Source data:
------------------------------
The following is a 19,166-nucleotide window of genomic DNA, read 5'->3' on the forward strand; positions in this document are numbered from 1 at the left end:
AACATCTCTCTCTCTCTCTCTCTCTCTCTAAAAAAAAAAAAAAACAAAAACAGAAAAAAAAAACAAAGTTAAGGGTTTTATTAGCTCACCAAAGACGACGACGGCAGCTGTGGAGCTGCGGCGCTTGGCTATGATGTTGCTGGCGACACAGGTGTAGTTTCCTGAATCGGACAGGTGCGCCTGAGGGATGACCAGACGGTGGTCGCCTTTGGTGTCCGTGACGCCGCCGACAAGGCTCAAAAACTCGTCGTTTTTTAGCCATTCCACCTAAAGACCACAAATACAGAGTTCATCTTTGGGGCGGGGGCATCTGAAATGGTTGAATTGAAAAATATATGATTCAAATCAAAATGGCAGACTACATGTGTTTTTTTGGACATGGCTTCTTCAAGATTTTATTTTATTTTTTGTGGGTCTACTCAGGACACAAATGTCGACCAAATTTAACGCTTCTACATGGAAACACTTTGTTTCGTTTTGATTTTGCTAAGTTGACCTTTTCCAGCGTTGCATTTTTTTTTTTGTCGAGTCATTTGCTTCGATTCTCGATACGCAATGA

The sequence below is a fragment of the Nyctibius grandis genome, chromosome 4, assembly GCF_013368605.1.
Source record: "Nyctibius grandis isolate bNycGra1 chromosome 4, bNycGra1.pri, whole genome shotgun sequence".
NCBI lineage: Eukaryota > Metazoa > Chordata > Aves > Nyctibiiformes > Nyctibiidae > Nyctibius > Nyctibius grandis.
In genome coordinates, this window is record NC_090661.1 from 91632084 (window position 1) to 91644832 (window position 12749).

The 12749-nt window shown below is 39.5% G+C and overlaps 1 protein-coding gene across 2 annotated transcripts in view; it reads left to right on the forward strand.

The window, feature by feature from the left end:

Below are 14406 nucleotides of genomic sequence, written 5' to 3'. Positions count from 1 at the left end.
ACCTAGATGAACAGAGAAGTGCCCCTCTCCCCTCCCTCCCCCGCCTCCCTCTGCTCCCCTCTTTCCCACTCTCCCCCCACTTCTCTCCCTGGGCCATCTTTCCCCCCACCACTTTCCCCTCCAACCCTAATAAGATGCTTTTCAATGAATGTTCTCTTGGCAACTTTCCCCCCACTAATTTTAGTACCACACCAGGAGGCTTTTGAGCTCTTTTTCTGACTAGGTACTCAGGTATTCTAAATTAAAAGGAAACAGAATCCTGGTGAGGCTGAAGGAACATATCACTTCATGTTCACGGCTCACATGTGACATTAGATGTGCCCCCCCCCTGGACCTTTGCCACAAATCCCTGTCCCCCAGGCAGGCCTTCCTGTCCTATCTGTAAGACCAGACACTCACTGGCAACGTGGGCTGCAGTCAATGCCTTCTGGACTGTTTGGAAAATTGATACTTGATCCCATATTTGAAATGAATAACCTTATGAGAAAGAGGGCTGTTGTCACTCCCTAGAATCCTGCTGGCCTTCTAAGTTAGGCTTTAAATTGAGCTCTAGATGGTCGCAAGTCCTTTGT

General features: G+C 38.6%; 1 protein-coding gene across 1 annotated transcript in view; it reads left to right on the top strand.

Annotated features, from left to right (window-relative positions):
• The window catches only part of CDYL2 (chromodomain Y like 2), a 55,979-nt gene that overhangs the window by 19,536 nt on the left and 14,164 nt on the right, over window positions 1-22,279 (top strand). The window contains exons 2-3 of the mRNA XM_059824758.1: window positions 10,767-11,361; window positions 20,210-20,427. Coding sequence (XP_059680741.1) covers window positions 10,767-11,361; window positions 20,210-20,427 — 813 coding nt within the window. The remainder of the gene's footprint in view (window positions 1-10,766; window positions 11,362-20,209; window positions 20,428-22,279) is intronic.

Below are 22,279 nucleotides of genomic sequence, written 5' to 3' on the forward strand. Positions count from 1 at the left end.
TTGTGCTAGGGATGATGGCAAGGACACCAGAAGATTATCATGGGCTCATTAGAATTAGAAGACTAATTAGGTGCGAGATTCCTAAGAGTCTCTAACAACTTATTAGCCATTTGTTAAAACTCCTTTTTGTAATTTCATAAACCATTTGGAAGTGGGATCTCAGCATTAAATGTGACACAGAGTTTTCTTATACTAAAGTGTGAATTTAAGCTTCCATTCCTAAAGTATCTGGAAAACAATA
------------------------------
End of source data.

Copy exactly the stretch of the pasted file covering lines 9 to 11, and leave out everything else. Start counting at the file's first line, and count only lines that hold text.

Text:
Below are 14406 nucleotides of genomic sequence, written 5' to 3'. Positions count from 1 at the left end.
ACCTAGATGAACAGAGAAGTGCCCCTCTCCCCTCCCTCCCCCGCCTCCCTCTGCTCCCCTCTTTCCCACTCTCCCCCCACTTCTCTCCCTGGGCCATCTTTCCCCCCACCACTTTCCCCTCCAACCCTAATAAGATGCTTTTCAATGAATGTTCTCTTGGCAACTTTCCCCCCACTAATTTTAGTACCACACCAGGAGGCTTTTGAGCTCTTTTTCTGACTAGGTACTCAGGTATTCTAAATTAAAAGGAAACAGAATCCTGGTGAGGCTGAAGGAACATATCACTTCATGTTCACGGCTCACATGTGACATTAGATGTGCCCCCCCCCTGGACCTTTGCCACAAATCCCTGTCCCCCAGGCAGGCCTTCCTGTCCTATCTGTAAGACCAGACACTCACTGGCAACGTGGGCTGCAGTCAATGCCTTCTGGACTGTTTGGAAAATTGATACTTGATCCCATATTTGAAATGAATAACCTTATGAGAAAGAGGGCTGTTGTCACTCCCTAGAATCCTGCTGGCCTTCTAAGTTAGGCTTTAAATTGAGCTCTAGATGGTCGCAAGTCCTTTGT

General features: G+C 38.6%; 1 protein-coding gene across 1 annotated transcript in view; it reads left to right on the top strand.